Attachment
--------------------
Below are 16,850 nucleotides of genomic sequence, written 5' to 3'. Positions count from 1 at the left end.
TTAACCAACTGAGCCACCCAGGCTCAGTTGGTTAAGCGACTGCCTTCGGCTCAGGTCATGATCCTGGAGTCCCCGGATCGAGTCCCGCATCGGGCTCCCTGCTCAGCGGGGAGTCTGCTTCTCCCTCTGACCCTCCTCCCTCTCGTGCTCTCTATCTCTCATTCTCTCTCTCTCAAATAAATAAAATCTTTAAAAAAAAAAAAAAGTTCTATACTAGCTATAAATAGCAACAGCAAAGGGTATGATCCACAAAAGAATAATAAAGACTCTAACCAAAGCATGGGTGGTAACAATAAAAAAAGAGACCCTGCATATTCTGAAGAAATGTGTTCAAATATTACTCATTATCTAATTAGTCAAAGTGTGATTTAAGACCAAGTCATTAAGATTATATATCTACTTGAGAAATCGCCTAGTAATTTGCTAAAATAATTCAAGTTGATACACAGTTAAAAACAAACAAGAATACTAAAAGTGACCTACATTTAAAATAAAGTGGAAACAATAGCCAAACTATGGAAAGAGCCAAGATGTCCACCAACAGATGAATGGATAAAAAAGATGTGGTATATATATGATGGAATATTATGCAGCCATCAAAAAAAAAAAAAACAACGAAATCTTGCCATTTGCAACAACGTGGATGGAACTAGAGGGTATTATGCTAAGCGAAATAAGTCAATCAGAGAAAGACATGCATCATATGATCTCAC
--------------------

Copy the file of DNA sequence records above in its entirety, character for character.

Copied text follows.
Below are 16,850 nucleotides of genomic sequence, written 5' to 3'. Positions count from 1 at the left end.
TTAACCAACTGAGCCACCCAGGCTCAGTTGGTTAAGCGACTGCCTTCGGCTCAGGTCATGATCCTGGAGTCCCCGGATCGAGTCCCGCATCGGGCTCCCTGCTCAGCGGGGAGTCTGCTTCTCCCTCTGACCCTCCTCCCTCTCGTGCTCTCTATCTCTCATTCTCTCTCTCTCAAATAAATAAAATCTTTAAAAAAAAAAAAAAGTTCTATACTAGCTATAAATAGCAACAGCAAAGGGTATGATCCACAAAAGAATAATAAAGACTCTAACCAAAGCATGGGTGGTAACAATAAAAAAAGAGACCCTGCATATTCTGAAGAAATGTGTTCAAATATTACTCATTATCTAATTAGTCAAAGTGTGATTTAAGACCAAGTCATTAAGATTATATATCTACTTGAGAAATCGCCTAGTAATTTGCTAAAATAATTCAAGTTGATACACAGTTAAAAACAAACAAGAATACTAAAAGTGACCTACATTTAAAATAAAGTGGAAACAATAGCCAAACTATGGAAAGAGCCAAGATGTCCACCAACAGATGAATGGATAAAAAAGATGTGGTATATATATGATGGAATATTATGCAGCCATCAAAAAAAAAAAAAACAACGAAATCTTGCCATTTGCAACAACGTGGATGGAACTAGAGGGTATTATGCTAAGCGAAATAAGTCAATCAGAGAAAGACATGCATCATATGATCTCAC